A1: Determine your core values

Introduction

What are values? Simply, our personal values are the things that are most important to us. They can be used to help navigate decisions.
Your values will determine what makes you feel content in a career or not. Clarifying and articulating your personal values can help you be much clearer about what you want (and don’t want) from your career.
You may currently be in a job which makes sense logically, i.e. it fits with your skillset, it provides a good salary or enables you to live in a particular location. If, however, your personal values are not fulfilled (or even trampled on) by your work and working environment, the job will not fulfil you in the long term.
Your values will differ from other people’s and may not make sense to others, which makes it difficult for others to be able to tell you what career might suit you.
If you can find a career that aligns with your values, you are more likely to feel fulfilled in the long term, and more motivated to make changes and compromises to pursue that career.
 

Activities

  • Complete the Barrett Values Centre’s simple personal values assessment, and receive a personalised report with reflective exercises (you may have to log in or provide your email address for these exercises)

Case study quotes

After applying for a few different jobs I met a university Careers Adviser who finally challenged me to stop complaining about my job and to think about what I enjoyed. I realised that I really enjoyed teaching and dissertation supervision, so I stopped thinking in job titles, and tried to find a job that would let me do those things. Source: Lorna Dargan, Vitae career stories.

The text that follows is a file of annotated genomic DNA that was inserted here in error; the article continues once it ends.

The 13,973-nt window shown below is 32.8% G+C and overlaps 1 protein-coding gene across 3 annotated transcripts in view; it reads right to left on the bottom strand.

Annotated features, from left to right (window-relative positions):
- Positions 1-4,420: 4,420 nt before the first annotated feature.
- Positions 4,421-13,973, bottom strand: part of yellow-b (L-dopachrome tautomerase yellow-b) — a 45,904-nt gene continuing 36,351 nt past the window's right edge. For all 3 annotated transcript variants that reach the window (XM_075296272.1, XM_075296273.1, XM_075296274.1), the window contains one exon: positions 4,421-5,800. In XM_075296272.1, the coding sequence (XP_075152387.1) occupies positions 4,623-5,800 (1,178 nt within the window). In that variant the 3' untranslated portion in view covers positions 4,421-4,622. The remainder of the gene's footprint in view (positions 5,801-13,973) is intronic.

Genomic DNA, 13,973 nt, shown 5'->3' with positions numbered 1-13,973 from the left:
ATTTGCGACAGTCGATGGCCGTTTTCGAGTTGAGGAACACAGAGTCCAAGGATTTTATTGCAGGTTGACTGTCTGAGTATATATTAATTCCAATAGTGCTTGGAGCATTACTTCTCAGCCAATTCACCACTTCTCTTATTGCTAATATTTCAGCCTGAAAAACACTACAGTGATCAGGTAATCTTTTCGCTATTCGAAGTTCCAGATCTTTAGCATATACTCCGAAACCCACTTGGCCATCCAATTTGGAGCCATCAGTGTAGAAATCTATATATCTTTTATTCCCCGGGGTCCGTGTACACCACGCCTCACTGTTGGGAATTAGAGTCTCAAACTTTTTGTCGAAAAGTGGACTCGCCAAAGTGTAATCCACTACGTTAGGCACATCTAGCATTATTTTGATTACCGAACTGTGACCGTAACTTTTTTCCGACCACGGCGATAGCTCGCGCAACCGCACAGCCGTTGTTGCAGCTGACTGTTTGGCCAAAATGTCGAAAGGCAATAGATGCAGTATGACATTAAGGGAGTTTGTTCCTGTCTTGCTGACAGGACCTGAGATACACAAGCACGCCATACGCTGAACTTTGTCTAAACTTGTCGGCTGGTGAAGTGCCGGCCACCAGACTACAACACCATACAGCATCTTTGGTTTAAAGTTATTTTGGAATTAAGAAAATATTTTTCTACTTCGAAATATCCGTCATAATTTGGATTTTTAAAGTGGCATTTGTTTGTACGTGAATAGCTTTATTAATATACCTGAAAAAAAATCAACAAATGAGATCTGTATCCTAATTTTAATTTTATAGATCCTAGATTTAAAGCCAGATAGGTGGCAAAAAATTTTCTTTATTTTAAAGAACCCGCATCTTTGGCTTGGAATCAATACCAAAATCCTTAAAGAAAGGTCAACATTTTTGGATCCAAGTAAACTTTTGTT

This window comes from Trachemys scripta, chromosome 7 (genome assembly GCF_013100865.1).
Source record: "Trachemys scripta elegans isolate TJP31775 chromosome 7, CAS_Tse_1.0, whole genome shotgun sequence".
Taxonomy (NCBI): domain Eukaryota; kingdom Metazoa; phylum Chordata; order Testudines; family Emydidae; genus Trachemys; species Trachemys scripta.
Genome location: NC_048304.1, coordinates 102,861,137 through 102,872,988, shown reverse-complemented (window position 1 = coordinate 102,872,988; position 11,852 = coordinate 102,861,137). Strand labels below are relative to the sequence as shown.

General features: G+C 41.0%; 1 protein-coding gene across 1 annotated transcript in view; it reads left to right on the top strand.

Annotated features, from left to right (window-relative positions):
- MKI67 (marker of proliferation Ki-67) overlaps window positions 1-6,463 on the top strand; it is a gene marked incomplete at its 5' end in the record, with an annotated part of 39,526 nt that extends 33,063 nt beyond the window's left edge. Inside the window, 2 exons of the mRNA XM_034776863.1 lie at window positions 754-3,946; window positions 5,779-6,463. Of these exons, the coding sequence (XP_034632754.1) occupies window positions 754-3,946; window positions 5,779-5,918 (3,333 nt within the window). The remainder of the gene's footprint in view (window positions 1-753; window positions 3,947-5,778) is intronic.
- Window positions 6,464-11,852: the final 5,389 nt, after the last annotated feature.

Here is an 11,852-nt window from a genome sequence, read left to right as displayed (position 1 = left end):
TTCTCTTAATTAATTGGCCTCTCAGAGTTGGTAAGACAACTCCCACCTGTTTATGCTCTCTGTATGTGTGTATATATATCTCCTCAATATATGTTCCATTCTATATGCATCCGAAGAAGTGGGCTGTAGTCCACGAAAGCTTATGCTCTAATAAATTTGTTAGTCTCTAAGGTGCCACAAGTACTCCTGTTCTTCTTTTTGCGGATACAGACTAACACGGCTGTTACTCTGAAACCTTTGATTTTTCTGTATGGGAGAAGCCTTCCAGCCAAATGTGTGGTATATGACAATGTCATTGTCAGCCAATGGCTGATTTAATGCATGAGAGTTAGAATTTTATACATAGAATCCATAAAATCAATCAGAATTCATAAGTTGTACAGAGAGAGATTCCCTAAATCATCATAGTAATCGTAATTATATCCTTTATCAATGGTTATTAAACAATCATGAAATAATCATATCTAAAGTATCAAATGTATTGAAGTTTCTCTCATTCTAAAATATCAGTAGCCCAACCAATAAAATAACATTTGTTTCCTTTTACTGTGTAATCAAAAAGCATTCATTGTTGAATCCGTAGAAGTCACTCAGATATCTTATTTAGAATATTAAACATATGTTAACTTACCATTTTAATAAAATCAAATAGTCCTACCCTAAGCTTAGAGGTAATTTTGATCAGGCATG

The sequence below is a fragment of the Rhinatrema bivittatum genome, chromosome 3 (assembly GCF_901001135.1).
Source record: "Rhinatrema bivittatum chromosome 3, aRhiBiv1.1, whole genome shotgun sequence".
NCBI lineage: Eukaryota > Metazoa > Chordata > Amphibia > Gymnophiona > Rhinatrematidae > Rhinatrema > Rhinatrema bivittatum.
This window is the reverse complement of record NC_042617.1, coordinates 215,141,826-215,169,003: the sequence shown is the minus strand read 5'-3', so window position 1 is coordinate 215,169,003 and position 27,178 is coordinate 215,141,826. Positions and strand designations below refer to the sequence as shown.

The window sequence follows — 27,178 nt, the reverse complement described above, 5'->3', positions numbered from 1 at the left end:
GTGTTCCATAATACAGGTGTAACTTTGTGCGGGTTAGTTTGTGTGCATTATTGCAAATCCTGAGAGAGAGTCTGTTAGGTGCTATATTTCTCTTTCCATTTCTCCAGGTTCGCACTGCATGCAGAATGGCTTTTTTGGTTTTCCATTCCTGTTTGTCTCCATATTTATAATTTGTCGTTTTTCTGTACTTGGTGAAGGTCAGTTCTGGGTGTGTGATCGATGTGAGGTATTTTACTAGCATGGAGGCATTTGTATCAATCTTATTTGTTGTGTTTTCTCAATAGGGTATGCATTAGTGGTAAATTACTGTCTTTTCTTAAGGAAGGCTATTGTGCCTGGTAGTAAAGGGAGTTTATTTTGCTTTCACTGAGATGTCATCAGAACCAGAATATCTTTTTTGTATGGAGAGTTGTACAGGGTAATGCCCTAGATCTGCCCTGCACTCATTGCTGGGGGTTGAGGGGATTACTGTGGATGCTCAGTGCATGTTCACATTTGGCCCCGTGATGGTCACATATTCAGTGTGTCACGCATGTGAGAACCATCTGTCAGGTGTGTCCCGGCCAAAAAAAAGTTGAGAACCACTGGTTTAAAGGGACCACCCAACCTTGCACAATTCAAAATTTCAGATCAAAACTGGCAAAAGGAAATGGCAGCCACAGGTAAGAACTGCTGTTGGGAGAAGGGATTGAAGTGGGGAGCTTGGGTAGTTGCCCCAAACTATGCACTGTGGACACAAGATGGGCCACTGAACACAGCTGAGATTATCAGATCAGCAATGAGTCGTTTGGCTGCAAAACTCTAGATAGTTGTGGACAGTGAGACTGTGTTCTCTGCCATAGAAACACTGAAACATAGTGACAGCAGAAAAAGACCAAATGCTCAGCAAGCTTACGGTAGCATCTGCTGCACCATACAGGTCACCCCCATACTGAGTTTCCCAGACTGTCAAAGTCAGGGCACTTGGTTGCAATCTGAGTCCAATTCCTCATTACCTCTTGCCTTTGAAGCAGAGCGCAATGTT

If anything, I now feel more at home in the third sector than in academia. I have stimulating colleagues whose values I share. I love the variety of people I engage with – a much greater range than I met in academia. I love getting immediate feedback for the work I do, rather than waiting for months or years for outcomes in academia. I even prefer ‘little things’ like being able to dress more smartly for work sometimes.  Emma Gray. Head of Biomedical Research, Multiple Sclerosis Society, UK. Former research staff in molecular neuroscience, King’s College London, UK.

Although funding was available to continue my research, I chose self-employment instead. It was a better fit with my interests and values, and I believed it would offer better long-term prospects. Nevio Dubbini. Self-employed data analyst. Postdoctoral fellowships at the University of Pisa, Italy: Laboratory of Clinical Biochemistry and Molecular Biology; and Mathematics Department.

 

Back to A: Know yourself A2: Career motivations